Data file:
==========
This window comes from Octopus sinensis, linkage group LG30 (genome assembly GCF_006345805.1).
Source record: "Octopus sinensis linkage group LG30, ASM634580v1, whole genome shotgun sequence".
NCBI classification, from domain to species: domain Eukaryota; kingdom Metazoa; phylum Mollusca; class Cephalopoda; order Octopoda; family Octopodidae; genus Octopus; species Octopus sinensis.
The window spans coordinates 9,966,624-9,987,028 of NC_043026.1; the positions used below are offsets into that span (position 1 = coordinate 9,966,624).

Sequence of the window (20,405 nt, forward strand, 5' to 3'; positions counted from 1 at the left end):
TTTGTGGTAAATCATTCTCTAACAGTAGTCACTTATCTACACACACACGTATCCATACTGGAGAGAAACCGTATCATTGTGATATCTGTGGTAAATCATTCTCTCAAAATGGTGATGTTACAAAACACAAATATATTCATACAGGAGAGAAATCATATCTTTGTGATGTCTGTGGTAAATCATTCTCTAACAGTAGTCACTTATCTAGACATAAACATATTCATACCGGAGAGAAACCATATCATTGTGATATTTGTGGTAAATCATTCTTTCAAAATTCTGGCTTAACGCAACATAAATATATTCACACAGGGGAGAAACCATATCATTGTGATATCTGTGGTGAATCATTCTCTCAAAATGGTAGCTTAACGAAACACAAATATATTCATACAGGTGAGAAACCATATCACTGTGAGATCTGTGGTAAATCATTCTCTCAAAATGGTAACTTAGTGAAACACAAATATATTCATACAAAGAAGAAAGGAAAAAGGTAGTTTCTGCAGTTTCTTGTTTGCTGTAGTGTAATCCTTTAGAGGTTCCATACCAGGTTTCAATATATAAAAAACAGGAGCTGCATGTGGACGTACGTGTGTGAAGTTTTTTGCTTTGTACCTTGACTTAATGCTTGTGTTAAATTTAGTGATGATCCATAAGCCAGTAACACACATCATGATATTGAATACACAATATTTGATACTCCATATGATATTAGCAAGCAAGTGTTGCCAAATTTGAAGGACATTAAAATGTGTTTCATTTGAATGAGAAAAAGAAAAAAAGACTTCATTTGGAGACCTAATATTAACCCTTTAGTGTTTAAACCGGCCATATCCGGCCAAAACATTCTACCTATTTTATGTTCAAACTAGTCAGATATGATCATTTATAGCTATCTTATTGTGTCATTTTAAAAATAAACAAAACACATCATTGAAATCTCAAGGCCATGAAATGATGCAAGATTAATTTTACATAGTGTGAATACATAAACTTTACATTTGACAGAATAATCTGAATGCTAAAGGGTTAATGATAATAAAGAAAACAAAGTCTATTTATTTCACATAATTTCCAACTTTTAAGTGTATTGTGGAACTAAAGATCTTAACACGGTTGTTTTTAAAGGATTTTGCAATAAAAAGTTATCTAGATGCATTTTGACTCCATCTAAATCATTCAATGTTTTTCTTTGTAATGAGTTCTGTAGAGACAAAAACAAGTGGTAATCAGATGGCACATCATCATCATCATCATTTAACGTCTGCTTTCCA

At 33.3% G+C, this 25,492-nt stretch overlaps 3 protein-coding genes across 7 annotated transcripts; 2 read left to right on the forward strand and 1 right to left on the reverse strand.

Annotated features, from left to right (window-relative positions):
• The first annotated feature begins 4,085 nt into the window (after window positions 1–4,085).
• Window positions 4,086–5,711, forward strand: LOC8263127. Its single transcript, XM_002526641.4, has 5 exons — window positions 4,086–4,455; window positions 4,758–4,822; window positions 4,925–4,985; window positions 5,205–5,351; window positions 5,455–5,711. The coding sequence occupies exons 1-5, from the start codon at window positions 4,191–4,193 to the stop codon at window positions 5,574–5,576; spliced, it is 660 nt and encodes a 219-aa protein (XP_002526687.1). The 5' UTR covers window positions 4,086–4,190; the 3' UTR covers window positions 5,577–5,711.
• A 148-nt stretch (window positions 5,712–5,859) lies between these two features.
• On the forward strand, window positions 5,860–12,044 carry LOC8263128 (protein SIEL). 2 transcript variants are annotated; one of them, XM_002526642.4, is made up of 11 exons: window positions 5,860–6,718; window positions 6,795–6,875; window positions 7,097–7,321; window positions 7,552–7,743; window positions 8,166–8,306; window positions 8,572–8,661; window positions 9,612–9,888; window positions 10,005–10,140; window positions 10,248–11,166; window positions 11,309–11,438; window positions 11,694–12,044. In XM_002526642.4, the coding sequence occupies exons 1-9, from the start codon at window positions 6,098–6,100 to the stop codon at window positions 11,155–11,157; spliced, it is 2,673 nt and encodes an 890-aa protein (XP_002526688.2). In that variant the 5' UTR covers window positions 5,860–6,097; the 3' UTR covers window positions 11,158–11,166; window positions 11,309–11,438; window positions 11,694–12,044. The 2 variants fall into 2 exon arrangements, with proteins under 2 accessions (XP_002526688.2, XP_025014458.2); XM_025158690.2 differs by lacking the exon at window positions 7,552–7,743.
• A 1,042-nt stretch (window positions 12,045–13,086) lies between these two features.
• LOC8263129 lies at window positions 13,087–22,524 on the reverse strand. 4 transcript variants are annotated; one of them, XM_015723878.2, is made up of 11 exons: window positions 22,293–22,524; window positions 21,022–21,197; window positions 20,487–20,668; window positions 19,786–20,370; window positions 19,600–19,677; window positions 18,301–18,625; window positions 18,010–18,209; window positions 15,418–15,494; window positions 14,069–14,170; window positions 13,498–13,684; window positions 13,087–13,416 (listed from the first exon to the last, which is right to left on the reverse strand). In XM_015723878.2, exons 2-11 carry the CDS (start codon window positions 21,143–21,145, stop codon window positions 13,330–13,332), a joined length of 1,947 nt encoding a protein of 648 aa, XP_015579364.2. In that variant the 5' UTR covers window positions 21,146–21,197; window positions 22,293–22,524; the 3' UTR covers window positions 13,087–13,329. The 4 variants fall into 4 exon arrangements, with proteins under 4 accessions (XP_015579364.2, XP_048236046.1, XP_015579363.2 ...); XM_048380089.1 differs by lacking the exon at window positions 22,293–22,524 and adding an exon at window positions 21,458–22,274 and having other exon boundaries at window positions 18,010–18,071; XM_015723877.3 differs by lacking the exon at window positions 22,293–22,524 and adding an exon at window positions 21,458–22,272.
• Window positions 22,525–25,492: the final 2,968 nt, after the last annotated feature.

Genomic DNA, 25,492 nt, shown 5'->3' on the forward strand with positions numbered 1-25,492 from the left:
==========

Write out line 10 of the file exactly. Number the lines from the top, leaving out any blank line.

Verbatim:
• Window positions 4,086–5,711, forward strand: LOC8263127. Its single transcript, XM_002526641.4, has 5 exons — window positions 4,086–4,455; window positions 4,758–4,822; window positions 4,925–4,985; window positions 5,205–5,351; window positions 5,455–5,711. The coding sequence occupies exons 1-5, from the start codon at window positions 4,191–4,193 to the stop codon at window positions 5,574–5,576; spliced, it is 660 nt and encodes a 219-aa protein (XP_002526687.1). The 5' UTR covers window positions 4,086–4,190; the 3' UTR covers window positions 5,577–5,711.